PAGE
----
Then I’ve moved to Gödel & friends [Chapter 5]. I’ve argued that certain things are, and will remain, hidden from observers like us that live in our space and time. Our laws of physics, formulated from within our space and time, do not and can not determine physical reality without some degree of randomness.
I guess our conceived space and time are not part of the kernel of the cosmic operating system, not really, but rather artifacts of our way of being in the world. But we can’t escape our own way of being in the world, not yet. In particular, from our current perspective we can only speak of the evolution of the world in time. We can speak of it, and we must speak of it because this is the best we can do at this moment, but then we must bear in mind that the evolution of the world in time is not predetermined.
So now I’ll put Laplacian determinism aside and switch to the alternative view of Henri Bergson, centered on non-predetermined change and creative evolution.
The world of Newton and Laplace (and Einstein) is pristine, aseptic, mechanical, reducible, deterministic, and reversible. But the world of Bergson is messy, dirty, living, whole, nondeterministic, and irreversible. According to Bergson, creative evolution [Bergson 1998] is present everywhere in nature. Matter is alive, flowing, mysterious, spiritual.
Alfred North Whitehead [Whitehead 1979], Robert Pirsig [Pirsig 1974, Pirsig 1991, Glover 2002], Ilya Prigogine [Prigogine 1984, 1997], and many scientists, especially biologists but also chemists and physicists, have embraced parts of Bergson’s philosophy. Becoming is more fundamental than being, and comes before being.
Quantum mechanics and chaos theory suggest that the world is not fully deterministic in the strict sense of Laplace (I’ll often drop the qualifier and just speak of determinism).
In chaos theory, accurate predictions are impossible in practice, and arguably even in principle when things are really, really chaotic [Stewart 1997, Stewart 2019].
In the 1930s John von Neumann emphasized that, in quantum mechanics, observation (quantum measurement) seems to trigger “abrupt changes” that are “non-causal” [von Neumann 2018]. While the discussion has been going on for decades and of course some scientists disagree, this seems to be the case indeed.
However, speaking of measurement is misleading, because this doesn’t need human observers that do experiments to measure something. Any interaction with the rest of the world that leaves irreversible records in some physical system (including a human brain of course, but not only) triggers non-predetermined changes in a quantum system.
I must say that many scientists are persuaded that the world is fully deterministic, and nondeterminism is only apparent. Many chaos theorists insist on deterministic chaos and point out that, while the evolution of a chaotic system is unpredictable, the system still follows mathematical laws that are well defined and deterministic. Many quantum physicists think that multiple versions of any observer (like you or me) live in parallel worlds or timelines of a quantum multiverse [Deutsch 1997, Wallace 2012, Carroll 2019], which is perfectly deterministic even though any single timeline appears nondeterministic to local observers in that timeline.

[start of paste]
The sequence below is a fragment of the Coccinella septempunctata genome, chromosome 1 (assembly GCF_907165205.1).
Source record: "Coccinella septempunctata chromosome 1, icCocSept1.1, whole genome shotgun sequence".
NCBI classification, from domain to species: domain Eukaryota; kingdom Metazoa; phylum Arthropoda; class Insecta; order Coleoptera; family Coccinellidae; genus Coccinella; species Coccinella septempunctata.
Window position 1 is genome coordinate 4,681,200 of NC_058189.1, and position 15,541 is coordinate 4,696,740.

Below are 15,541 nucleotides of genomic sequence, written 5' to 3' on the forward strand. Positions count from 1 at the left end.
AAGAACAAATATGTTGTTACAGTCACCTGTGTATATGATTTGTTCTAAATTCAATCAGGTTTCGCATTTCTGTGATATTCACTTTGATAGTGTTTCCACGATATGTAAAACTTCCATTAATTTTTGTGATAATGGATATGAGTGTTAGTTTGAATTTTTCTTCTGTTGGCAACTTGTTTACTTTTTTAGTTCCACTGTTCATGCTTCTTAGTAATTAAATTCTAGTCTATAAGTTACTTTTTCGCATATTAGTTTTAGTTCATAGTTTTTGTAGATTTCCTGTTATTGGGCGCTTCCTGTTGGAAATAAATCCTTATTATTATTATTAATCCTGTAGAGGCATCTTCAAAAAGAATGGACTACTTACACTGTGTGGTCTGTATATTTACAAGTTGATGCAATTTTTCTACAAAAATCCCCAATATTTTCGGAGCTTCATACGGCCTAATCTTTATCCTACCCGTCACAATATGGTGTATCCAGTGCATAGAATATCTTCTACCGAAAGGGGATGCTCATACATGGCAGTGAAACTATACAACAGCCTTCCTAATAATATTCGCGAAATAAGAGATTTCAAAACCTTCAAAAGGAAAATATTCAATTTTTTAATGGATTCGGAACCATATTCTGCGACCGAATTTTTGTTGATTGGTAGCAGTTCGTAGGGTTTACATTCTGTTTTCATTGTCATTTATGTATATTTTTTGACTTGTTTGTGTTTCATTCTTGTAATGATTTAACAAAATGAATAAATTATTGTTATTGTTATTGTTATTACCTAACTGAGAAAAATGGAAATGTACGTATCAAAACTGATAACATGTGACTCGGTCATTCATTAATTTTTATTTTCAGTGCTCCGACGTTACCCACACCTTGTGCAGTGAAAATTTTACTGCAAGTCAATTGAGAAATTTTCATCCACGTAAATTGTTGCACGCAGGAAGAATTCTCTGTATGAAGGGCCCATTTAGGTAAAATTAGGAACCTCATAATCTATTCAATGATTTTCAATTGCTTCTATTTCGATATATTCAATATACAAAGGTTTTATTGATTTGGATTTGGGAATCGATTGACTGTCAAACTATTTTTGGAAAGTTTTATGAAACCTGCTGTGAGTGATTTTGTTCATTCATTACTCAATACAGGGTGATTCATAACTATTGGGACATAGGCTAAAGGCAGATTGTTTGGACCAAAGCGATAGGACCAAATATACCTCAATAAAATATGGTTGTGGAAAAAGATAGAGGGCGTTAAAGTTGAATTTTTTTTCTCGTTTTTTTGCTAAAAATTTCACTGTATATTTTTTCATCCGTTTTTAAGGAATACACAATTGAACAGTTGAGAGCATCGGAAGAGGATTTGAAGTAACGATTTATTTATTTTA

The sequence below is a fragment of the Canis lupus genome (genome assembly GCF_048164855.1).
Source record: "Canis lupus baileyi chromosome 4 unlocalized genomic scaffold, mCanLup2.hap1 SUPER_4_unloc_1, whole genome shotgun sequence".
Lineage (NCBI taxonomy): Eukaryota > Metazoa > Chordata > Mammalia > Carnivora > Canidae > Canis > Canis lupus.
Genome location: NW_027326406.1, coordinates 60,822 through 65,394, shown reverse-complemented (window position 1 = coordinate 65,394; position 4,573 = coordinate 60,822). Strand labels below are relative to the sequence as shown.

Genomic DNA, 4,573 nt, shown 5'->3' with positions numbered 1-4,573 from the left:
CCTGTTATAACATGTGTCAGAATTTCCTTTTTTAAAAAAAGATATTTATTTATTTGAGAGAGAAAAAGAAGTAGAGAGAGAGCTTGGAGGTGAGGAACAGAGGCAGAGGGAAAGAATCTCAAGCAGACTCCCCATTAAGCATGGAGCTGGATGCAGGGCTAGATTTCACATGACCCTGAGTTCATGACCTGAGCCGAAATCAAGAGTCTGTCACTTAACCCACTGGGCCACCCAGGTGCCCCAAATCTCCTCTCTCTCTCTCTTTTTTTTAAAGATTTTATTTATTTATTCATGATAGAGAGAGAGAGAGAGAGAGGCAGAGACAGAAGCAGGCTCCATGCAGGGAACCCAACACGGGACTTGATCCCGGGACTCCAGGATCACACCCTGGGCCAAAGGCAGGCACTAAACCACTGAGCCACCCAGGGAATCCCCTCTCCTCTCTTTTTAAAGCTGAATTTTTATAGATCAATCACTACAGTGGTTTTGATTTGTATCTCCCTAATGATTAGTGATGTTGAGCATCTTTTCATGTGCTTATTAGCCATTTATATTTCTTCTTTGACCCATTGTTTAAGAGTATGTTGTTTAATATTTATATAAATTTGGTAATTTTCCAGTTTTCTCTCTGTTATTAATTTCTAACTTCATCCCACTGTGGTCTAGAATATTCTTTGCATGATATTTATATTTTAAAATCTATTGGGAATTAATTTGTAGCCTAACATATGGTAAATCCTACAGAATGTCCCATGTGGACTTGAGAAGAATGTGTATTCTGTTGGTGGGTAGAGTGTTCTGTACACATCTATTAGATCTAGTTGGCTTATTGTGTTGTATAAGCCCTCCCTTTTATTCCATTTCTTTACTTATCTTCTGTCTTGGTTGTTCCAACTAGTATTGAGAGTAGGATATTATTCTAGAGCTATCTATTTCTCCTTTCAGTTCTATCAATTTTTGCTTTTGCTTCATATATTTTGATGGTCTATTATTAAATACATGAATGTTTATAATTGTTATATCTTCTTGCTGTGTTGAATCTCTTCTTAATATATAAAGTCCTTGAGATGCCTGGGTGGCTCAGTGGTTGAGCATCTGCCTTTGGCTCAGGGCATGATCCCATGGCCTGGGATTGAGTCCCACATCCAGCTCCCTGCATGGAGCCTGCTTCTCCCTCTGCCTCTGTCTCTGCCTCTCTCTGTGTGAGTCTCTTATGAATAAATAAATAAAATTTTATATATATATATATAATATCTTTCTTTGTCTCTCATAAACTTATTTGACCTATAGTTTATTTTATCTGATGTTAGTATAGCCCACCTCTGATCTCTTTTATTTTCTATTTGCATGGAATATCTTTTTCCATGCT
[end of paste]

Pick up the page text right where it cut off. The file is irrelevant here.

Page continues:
To me it seems evident that, in a world that is fully deterministic in the Laplacian sense of [Chapter 3], there is no free will (though some people go to great lengths to argue otherwise). In a quantum multiverse, what happens in one timeline is not predetermined within the same timeline, but is still fully determined in the multiverse at large.
I’m not blind to the appeal of a deterministic universe. But my preference goes to a creative universe where genuinely new things happen and we are free agents endowed with free will. I’m persuaded that the concept of libertarian determinism that I’ve outlined in [Chapter 4] brings the best of both universes together in essential harmony.
Another key open question facing contemporary science is whether the world strives toward a goal. Perhaps the universe is pushed (or pulled, the conceptual difference is subtle but important) toward complexity, life, and intelligent consciousness, by principles embedded in natural laws, which operate at all scales.
Eric Steinhart has written a great book titled “Believing in Dawkins” [Steinhart 2020]. Powerful principles or “cranes,” Steinhart says, are at work to “lift matter to greater heights of complexity.” The cranes are firmly anchored in the bedrock of physical reality and lift everything up in ways that are only partly understood at this moment.
One thing that I don’t like in Steinhart’s book is the title, because I don’t like the intolerant militant atheism promoted by many fans of Richard Dawkins. But Steinhart develops a philosophy of spiritual naturalism (now, that’s a label I like) to show “that the jobs once done by God can be done by natural entities.” To me, the important thing is that the job gets done.